Following on from our previous post on this topic, Behind The Past is pleased to announce a further small overview of some key points of Victorian etiquette.
Of particular interest to ladies and gentlemen who want to know how best to mix with their peers and betters, and to conduct themselves in social situations, these five core pieces of advice should stand them in good stead. So, next time a lady is asked to exhibit her accomplishments, or a gentleman if he would care for a cigar, they shall know exactly what to do.
- A lady should be willing and able to exhibit her musical accomplishments at a social gathering. However, she should never appear overly eager to do so.
- However, lady should never exhibit false modesty. If asked to sing or play, she should do so directly, rather than feign a desire to decline. It does not do to ‘fish’, as they say.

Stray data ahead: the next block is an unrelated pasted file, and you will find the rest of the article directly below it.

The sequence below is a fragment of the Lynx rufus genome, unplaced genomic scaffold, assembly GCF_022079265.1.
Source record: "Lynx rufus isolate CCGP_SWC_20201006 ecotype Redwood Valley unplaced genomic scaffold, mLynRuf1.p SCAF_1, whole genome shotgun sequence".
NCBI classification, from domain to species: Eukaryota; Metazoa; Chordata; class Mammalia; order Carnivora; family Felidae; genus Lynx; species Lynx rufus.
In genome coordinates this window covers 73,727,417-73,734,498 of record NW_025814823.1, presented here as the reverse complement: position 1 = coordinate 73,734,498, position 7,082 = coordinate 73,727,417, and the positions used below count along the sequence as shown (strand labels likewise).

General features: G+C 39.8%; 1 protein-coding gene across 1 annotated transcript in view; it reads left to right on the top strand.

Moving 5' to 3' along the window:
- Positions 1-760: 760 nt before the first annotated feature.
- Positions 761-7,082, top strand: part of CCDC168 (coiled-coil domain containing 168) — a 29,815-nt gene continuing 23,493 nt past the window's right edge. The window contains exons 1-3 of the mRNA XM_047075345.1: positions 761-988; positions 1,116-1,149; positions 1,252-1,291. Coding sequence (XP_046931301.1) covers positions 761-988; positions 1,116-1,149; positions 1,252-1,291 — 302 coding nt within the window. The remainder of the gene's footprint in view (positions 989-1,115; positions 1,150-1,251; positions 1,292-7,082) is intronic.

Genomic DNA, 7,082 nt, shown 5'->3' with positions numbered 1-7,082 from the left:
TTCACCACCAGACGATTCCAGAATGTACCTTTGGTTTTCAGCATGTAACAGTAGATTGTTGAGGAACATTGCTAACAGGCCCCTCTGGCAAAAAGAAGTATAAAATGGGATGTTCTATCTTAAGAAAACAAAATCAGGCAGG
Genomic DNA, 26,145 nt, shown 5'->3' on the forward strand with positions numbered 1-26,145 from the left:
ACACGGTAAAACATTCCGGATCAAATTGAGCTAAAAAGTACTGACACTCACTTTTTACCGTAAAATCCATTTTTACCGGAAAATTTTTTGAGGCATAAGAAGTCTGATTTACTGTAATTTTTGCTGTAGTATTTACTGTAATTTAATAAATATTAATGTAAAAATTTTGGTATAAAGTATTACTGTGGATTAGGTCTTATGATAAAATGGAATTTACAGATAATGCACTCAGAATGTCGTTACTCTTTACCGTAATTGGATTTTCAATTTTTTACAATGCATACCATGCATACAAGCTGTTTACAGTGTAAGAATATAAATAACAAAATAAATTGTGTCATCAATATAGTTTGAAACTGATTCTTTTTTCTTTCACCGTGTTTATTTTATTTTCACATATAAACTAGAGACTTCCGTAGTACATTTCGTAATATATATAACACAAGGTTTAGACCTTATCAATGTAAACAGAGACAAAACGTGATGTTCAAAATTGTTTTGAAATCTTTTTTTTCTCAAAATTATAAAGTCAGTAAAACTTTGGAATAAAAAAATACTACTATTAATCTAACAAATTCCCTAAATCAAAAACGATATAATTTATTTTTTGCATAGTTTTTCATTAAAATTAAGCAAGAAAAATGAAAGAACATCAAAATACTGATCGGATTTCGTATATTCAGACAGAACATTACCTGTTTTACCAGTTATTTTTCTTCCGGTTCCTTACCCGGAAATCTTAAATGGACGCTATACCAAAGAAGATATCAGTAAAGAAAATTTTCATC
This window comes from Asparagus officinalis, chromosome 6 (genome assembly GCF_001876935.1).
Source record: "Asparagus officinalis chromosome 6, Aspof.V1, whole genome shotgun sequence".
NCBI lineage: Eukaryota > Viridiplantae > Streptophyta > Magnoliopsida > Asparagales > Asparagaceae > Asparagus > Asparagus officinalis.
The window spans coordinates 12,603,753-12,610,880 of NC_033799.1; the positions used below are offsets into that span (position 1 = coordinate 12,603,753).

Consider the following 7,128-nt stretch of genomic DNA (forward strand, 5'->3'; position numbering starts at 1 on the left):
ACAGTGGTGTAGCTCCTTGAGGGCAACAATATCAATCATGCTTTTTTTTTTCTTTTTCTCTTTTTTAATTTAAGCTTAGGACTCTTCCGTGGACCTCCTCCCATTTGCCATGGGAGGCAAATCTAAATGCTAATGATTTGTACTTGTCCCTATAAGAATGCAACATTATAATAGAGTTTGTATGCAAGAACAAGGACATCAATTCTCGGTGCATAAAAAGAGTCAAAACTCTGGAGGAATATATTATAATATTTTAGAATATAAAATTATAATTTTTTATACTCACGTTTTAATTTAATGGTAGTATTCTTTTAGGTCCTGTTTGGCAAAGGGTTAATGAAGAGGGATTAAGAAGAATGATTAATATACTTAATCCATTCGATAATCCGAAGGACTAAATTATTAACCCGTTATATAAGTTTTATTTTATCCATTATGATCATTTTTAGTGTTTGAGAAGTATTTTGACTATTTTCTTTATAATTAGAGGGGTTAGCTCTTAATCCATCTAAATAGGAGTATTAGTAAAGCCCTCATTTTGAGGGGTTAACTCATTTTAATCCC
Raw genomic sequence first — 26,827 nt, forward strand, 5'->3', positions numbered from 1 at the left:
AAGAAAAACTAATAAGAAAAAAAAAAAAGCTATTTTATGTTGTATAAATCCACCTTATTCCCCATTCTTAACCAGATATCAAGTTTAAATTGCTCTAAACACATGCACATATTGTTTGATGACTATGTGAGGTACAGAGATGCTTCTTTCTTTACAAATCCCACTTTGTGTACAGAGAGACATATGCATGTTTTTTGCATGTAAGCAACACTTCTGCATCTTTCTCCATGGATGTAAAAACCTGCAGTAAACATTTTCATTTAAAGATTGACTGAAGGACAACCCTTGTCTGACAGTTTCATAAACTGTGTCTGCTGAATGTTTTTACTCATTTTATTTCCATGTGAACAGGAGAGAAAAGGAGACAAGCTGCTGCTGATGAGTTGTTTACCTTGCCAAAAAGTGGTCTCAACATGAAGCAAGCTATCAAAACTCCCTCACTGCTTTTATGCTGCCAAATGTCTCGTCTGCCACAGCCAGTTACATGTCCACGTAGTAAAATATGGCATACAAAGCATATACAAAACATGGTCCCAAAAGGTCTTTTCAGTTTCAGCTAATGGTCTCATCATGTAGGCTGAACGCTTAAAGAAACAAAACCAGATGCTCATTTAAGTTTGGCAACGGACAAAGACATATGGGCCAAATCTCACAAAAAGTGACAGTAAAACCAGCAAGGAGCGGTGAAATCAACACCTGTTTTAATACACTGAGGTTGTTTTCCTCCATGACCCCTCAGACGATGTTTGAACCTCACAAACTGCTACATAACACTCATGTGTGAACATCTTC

- A gentleman should never smoke in the presence of ladies, or in a room which is frequently used by ladies.
- A gentleman should also never smoke in front of a clergyman, without having first obtained their permission. It is very wrong to offer a cigar to a clergyman above the rank of a curate.
- At a dinner party, it is impolite to monopolise the conversation. One ought to mainly talk to the companion on one’s left, and in a moderate tone of voice.
Hughes, Kristine, The Writer’s Guide to Everyday Life in Regency and Victorian England From 1811-1901, (Cincinnati: Writer’s Digest Books, 1998)
Thornwell, Emily, The lady’s guide to perfect gentility, in manners, dress, and conversation … also a useful instructor in letter writing, toilet preparations, fancy needlework, millinery, dressmaking, care of wardrobe, the hair, teeth, hands, lips, complexion, etc., (New York: Derby and Jackson, 1857).